Sectarian Groups

Johanna Harris

in The Oxford Handbook of Early Modern English Literature and Religion

Published in print June 2017 | ISBN: 9780199672806
Published online August 2017 | e-ISBN: 9780191822537 | DOI:

Series: Oxford Handbooks

Sectarian Groups

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This chapter discusses the grey areas between conformity and separatism, and the problem of Puritanism in this context, beginning with the radical inheritances of England’s earliest underground separatist Protestant congregations in 1560s London, the evolved separatism of Dorothy Hazzard’s Bristol house church, and the connections between the Leveller Katherine Chidley, the Independent William Greenhill, and the Fifth Monarchist Anna Trapnel, as an example of the points of unity felt by believers across a spectrum of occasional conformity and radical puritan dissent. It highlights Lord Brooke’s 1641 description of the subtle degrees of separation between ‘Conformist’, ‘Non-Conformist’, ‘Separatist and Semi-Seperatist’ (sic). He argues that the 1640s saw a coalescence of underground dissent with evolved sectarianism, largely enabled by Civil War conditions and Cromwellian rule, resulting in more free and strident expressions of the individual right to read and interpret Scripture, through the inspiration of the Holy Spirit.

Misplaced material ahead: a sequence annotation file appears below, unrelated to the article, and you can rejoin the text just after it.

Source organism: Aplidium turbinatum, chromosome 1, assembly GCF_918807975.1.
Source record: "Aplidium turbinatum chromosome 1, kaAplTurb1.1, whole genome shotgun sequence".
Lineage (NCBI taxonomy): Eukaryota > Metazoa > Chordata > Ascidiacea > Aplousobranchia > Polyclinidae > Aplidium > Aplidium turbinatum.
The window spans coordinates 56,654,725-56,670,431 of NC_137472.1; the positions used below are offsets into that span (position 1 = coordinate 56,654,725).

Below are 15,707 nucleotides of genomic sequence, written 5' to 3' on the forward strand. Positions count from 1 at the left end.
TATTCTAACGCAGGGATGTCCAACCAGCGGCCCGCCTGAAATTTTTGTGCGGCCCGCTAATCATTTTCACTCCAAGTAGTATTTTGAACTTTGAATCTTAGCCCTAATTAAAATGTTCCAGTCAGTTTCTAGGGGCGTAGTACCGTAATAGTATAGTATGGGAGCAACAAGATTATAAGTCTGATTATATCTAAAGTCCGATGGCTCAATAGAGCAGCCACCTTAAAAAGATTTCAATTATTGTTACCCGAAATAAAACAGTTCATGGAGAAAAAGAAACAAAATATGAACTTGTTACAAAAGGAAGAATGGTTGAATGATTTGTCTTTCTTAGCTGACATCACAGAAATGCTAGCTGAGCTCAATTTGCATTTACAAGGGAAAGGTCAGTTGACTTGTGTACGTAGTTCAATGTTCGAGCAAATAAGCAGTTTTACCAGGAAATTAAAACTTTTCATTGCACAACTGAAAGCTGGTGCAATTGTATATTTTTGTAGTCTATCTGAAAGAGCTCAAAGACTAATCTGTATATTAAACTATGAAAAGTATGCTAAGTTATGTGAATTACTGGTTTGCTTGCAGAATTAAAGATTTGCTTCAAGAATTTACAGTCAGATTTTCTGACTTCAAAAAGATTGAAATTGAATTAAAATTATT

Keywords: sectarian; Puritan; Protestantism; radical; Lord Brooke; Thomas Edwards; Dorothy Hazzard; Katherine Chidley; Anna Trapnel; William Greenhill

Article.  8040 words. 

Subjects: Literary Studies (1500 to 1800)

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